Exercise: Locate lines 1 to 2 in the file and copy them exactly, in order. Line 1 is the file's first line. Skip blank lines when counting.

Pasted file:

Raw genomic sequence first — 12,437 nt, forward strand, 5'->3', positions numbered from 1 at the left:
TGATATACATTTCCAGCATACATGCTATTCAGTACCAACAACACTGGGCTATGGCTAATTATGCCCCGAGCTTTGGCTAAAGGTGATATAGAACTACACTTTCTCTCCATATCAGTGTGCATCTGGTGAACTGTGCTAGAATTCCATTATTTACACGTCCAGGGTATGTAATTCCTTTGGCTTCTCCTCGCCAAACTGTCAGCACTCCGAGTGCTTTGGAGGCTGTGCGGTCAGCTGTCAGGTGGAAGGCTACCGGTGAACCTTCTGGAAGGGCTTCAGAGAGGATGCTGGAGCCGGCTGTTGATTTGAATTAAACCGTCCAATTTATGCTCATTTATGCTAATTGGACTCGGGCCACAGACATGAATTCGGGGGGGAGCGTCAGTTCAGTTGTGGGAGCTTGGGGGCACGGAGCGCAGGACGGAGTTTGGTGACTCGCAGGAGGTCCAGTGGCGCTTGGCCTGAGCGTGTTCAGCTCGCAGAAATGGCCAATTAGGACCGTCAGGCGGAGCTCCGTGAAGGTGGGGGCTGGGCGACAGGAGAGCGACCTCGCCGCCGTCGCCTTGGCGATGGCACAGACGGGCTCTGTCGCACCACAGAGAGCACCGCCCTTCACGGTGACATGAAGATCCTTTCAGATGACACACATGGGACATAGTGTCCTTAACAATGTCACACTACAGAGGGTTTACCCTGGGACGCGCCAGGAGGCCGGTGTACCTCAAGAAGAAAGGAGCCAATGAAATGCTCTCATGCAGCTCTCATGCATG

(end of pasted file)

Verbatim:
Raw genomic sequence first — 12,437 nt, forward strand, 5'->3', positions numbered from 1 at the left:
TGATATACATTTCCAGCATACATGCTATTCAGTACCAACAACACTGGGCTATGGCTAATTATGCCCCGAGCTTTGGCTAAAGGTGATATAGAACTACACTTTCTCTCCATATCAGTGTGCATCTGGTGAACTGTGCTAGAATTCCATTATTTACACGTCCAGGGTATGTAATTCCTTTGGCTTCTCCTCGCCAAACTGTCAGCACTCCGAGTGCTTTGGAGGCTGTGCGGTCAGCTGTCAGGTGGAAGGCTACCGGTGAACCTTCTGGAAGGGCTTCAGAGAGGATGCTGGAGCCGGCTGTTGATTTGAATTAAACCGTCCAATTTATGCTCATTTATGCTAATTGGACTCGGGCCACAGACATGAATTCGGGGGGGAGCGTCAGTTCAGTTGTGGGAGCTTGGGGGCACGGAGCGCAGGACGGAGTTTGGTGACTCGCAGGAGGTCCAGTGGCGCTTGGCCTGAGCGTGTTCAGCTCGCAGAAATGGCCAATTAGGACCGTCAGGCGGAGCTCCGTGAAGGTGGGGGCTGGGCGACAGGAGAGCGACCTCGCCGCCGTCGCCTTGGCGATGGCACAGACGGGCTCTGTCGCACCACAGAGAGCACCGCCCTTCACGGTGACATGAAGATCCTTTCAGATGACACACATGGGACATAGTGTCCTTAACAATGTCACACTACAGAGGGTTTACCCTGGGACGCGCCAGGAGGCCGGTGTACCTCAAGAAGAAAGGAGCCAATGAAATGCTCTCATGCAGCTCTCATGCATG